There is a Way to Fix NFL Overtime Is it to have a field goal contest starting with a 35-yard field goal and moving back in five yard increments until one of the kickers misses, thus making the kicker who made the longest try the winner? No. That’s stupid. Nobody on the planet likes penalty […]
Is it to have a field goal contest starting with a 35-yard field goal and moving back in five yard increments until one of the kickers misses, thus making the kicker who made the longest try the winner?
No. That’s stupid. Nobody on the planet likes penalty kicks in soccer or shootouts in hockey. Adding that idea to the end of football game would ruin every close game. Think of it this way; can you imagine a playoff game, or even a Super Bowl, decided by a skinny white guy shanking a 40-yard kick?
Is it to adopt the NCAA overtime system in which each team gets equal tries to score from the 25-yard line until someone finally succeeds when the other team doesn’t?
No. This is stupid, too. Slightly less stupid than turning an NFL game into a segment of the Punt, Pass and Kick contest, but still not a good idea. Where’s the kickoffs? Where’s the between the 20s creativity? Where are the in-drive momentum shifts that can happen when a team has to go 80 yards to score? The NCAA system might still be football plays happening, but the beauty of what makes football a dominant sport is lost watching two teams trade boring plays and field goals for 5 overtime segments.
Is it to switch back to straight sudden death style overtime?
No. This isn’t stupid, though. It’s the best of the three options so far. At least the sudden death option is football the way the previous 60 minutes were played. A kickoff, return, offense, momentum… etc. But – and this is a big but considering I’m the first person to run around telling people how sports just aren’t fair sometimes – I DO want to see both teams have a chance at winning the football game.
Is it to sit the coaches next to Carson Daly and Fred Durst and hear them argue over who she ga…
Wait. Different problem being solved there.
Is it to play a 10-minute overtime period with the same rules and regulations as the rest of the game, and if the teams are tied after 10-minutes, have a second 10 minute overtime period?
Yes. The major American sports do not tolerate ties, they play a predetermined amount of extra time. In baseball, that time is segmented into innings exactly like the rest of the game. In basketball, there are 5-minute overtime periods that go on until a winner is determined at the end of the time. The NFL should govern its most sacred commodity, the results, with the same attention to consistency and fairness that the MLB and NBA do. To not let these guys play football the way the game was meant to be played while deciding the hardest fought games is a travesty.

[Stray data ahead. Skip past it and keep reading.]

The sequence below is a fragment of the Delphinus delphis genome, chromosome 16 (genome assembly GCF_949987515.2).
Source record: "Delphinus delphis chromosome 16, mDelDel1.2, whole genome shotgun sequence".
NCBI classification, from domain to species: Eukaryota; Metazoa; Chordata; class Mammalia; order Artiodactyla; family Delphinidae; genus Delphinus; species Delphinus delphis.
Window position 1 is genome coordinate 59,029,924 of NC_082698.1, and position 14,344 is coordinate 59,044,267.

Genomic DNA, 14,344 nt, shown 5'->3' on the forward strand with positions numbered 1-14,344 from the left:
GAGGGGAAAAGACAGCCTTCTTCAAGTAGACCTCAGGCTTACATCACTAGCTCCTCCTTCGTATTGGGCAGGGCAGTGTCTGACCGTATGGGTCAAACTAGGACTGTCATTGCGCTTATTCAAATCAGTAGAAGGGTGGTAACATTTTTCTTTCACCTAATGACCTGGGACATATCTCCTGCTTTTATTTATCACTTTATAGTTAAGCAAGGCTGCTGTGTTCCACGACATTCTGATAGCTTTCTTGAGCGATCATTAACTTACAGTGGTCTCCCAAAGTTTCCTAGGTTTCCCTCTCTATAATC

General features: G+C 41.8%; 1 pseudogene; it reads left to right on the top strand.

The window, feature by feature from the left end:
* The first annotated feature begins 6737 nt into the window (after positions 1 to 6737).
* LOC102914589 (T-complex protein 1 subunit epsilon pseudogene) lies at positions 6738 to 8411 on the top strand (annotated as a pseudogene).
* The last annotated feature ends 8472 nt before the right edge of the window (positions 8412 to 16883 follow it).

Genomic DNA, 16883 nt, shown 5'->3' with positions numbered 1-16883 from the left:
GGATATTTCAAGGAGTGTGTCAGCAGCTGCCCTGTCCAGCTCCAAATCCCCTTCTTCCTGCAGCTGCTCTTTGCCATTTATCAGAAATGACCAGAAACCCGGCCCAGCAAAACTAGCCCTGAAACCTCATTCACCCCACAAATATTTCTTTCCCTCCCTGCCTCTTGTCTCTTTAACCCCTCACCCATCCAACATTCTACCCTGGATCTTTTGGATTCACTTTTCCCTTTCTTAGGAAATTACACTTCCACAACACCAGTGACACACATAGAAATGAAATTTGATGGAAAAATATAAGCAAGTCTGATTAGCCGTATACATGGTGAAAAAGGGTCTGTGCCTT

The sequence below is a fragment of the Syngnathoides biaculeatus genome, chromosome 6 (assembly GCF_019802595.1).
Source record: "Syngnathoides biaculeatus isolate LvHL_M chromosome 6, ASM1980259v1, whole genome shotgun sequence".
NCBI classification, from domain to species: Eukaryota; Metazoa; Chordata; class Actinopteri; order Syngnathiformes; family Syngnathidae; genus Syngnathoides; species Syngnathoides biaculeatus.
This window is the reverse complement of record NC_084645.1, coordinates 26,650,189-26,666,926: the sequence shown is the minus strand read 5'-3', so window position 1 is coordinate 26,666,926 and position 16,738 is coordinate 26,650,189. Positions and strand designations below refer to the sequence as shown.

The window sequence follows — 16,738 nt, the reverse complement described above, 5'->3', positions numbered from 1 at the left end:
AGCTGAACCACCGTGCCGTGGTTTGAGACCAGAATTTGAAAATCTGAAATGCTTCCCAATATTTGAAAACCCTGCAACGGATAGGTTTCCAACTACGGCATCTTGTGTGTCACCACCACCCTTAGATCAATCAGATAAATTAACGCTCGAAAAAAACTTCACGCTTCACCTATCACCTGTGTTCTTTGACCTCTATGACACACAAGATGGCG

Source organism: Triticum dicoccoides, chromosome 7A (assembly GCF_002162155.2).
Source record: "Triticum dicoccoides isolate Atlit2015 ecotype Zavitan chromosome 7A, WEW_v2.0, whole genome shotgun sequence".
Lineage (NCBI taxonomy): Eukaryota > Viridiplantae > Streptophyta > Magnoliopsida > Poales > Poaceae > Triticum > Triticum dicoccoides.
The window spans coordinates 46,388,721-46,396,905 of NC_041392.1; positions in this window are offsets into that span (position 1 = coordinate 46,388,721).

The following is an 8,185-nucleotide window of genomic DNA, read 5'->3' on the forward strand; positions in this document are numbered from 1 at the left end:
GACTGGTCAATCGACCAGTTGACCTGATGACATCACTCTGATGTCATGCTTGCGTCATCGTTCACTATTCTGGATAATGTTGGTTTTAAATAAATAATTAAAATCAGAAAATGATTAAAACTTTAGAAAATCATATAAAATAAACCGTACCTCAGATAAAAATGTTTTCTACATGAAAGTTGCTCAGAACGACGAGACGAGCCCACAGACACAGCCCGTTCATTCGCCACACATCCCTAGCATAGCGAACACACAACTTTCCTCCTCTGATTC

And, honestly, if you’re going to argue that players might get injured during overtime periods, you must not be watching the rest of the games. If you check your channel guide, I’m sure there’s something that’ll keep you entertained on the Food Network.
The Atlanta Falcons lost to the four win New Orleans Saints. The Chicago Bears couldn’t muster more than six points against the Houston Texans, and the Texans’ vaunted offense only put up 13 to beat them. The New England Patriots let the Buffalo Bills hang around and almost gave up what should have been a sure victory. The rough and tumble New York Giants got blown out by the Cincinnati Bengals.
Those four sentences don’t necessarily mean that the teams that lost don’t have a chance at a championship this season, but the certainly mean that the road these teams has to take is exponentially bumpier than any of us thought it would be a couple of weeks ago.
If I had to chose one team to win it all this season, I don’t think I’d be able to give an answer that I believe in.
In the same breath as my point about there not being any clear cut Super Bowl favorites right now, there are an awfully lot of good teams to choose from. By my count, there are 14 teams good enough to make the playoffs right now. Those teams are the Patriots, Ravens, Steelers, Texans, Colts, Broncos, Giants, Bears, Packers, Vikings, Falcons, Buccaneers, 49ers and Seahawks. Of those 14 teams, 10 of those teams are good enough to win the Super Bowl.
This isn’t parity, mind you – there is a very defined line between the haves and have nots in the NFL – but an unusually long list of teams that could actually lift the Lombardi Trophy this February.
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